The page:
Anyone who has trained their binoculars or a camera on a bird knows this scenario: you work your way into a position to view the bird, you raise your optics, as soon as the bird is in your field of view it takes off - like it knows you're looking at it.
Well, that's because it does, according to new research published this week in Current Biology. Auguste M.P. von Bayern and Nathan J. Emery found that hand-reared Jackdaws, a crow found in Europe and western Asia, were highly sensitive to the focus of human eyes and their communicatory function.
From the paper:
Humans communicate their intentions and disposition using their eyes, whereas the communicative function of eyes in animals is less clear. Many species show aversive reactions to eyes, and several species gain information from conspecifics' gaze direction by automatically co-orienting with them. However, most species show little sensitivity to more subtle indicators of attention than head orientation and have difficulties using such cues in a cooperative context. Recently, some species have been found responsive to gaze direction in competitive situations. We investigated the sensitivity of jackdaws, pair-bonded social corvids that exhibit an analogous eye morphology to humans, to subtle attentional and communicative cues in two contexts and paradigms. In a conflict paradigm, we measured the birds' latency to retrieve food in front of an unfamiliar or familiar human, depending on the state and orientation of their eyes toward food. In a cooperative paradigm, we tested whether the jackdaws used familiar human's attentional or communicative cues to locate hidden food. Jackdaws were sensitive to human attentional states in the conflict situation but only responded to communicative cues in the cooperative situation. These findings may be the result of a natural tendency to attend to conspecifics' eyes or the effect of intense human contact during socialization.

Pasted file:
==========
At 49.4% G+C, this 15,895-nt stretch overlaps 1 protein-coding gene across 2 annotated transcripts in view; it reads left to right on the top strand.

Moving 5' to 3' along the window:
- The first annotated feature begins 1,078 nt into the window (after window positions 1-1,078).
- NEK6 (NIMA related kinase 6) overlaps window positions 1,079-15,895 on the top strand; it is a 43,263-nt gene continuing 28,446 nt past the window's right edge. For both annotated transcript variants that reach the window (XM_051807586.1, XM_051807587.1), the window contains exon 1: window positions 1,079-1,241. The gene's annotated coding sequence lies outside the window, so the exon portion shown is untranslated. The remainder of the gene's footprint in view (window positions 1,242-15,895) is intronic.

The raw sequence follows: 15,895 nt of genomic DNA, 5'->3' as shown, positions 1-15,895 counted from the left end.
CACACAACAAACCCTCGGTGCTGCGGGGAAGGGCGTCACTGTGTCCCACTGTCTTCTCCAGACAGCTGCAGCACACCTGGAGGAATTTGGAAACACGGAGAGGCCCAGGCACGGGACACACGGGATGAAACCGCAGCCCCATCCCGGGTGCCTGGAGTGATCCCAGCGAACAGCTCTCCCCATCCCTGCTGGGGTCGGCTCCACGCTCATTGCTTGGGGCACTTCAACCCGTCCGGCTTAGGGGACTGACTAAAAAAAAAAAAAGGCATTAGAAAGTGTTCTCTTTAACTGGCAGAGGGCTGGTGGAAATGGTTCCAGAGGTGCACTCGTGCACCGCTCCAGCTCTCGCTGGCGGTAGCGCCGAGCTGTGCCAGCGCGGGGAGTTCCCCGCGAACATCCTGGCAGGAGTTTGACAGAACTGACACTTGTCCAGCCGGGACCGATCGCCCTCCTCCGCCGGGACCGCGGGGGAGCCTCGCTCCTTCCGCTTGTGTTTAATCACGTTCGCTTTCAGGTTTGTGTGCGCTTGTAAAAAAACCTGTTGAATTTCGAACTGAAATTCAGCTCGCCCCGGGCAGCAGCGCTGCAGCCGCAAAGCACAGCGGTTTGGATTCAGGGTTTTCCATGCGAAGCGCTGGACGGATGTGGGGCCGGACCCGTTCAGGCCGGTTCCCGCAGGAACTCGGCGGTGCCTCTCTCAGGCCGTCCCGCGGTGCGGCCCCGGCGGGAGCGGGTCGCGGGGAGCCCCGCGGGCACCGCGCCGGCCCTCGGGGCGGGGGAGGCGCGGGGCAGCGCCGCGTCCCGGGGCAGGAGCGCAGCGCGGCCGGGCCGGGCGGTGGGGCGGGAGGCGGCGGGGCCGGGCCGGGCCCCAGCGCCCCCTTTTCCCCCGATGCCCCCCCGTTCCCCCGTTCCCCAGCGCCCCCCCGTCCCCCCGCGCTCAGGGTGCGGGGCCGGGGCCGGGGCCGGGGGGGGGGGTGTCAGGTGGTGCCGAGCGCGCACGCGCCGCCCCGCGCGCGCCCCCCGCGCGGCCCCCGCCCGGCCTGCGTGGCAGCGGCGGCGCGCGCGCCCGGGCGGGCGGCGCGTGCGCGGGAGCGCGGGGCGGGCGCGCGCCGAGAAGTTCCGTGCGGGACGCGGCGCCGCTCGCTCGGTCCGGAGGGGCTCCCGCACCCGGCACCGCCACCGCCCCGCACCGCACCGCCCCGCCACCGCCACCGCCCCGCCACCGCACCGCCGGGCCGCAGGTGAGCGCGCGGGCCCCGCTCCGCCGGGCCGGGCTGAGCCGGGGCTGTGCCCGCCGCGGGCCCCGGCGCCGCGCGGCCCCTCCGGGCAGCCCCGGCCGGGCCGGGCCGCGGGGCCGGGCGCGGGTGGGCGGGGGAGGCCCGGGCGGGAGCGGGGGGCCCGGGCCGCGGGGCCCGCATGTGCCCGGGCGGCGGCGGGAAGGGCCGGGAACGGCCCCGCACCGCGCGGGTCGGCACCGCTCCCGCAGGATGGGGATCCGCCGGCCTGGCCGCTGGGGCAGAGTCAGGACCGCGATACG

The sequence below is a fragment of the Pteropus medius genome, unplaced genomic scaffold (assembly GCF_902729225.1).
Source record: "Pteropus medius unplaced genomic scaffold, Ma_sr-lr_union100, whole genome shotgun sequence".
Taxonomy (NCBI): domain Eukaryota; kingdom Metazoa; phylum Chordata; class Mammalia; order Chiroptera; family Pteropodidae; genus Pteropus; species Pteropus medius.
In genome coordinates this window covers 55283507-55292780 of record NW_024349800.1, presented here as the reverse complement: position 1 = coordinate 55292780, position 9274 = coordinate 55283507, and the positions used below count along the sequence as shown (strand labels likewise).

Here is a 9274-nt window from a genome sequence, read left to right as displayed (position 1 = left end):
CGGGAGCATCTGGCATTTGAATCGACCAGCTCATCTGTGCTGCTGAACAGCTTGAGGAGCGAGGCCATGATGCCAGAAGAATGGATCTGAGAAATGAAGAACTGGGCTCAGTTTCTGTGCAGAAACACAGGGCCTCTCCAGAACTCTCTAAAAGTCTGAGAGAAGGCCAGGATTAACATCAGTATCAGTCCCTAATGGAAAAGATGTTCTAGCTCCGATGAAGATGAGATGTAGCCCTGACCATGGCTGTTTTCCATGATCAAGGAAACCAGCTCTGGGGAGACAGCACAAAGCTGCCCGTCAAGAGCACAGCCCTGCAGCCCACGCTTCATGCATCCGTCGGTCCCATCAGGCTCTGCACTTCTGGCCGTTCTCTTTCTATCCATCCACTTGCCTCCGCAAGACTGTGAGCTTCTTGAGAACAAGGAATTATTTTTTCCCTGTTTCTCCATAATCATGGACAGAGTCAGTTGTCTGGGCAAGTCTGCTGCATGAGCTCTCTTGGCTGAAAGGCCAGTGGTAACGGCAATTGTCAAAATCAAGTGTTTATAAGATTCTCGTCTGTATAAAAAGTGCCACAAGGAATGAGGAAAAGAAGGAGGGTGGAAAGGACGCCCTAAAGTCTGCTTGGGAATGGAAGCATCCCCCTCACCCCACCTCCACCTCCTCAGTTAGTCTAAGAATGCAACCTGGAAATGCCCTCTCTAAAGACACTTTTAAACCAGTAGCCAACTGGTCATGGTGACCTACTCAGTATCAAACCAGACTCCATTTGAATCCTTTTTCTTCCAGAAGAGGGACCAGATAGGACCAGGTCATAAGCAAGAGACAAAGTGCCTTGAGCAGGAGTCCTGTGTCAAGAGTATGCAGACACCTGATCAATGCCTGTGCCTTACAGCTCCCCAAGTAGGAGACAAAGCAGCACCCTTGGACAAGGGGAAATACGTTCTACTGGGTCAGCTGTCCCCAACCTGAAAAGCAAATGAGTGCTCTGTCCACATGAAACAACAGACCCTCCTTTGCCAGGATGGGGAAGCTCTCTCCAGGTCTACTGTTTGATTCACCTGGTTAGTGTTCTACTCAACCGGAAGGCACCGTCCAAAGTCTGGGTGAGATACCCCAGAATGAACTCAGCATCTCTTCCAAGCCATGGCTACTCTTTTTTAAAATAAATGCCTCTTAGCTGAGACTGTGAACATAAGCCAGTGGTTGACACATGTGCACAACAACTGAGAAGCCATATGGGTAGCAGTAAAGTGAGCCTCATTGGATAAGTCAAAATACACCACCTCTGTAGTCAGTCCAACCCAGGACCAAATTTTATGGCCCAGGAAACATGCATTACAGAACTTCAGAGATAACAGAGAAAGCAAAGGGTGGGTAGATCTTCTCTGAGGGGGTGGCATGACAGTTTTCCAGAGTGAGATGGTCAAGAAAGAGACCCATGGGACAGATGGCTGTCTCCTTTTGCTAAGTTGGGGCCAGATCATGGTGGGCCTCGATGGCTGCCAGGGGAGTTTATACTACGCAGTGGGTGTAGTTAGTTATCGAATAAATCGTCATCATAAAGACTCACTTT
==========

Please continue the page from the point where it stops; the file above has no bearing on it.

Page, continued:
Click here for full article (PDF).
von Bayern and Emery, Jackdaws Respond to Human Attentional States and Communicative Cues in Different Contexts, Current Biology (2009), doi:10.1016/j.cub.2009.02.062
Jackdaw image from Wikipedia.
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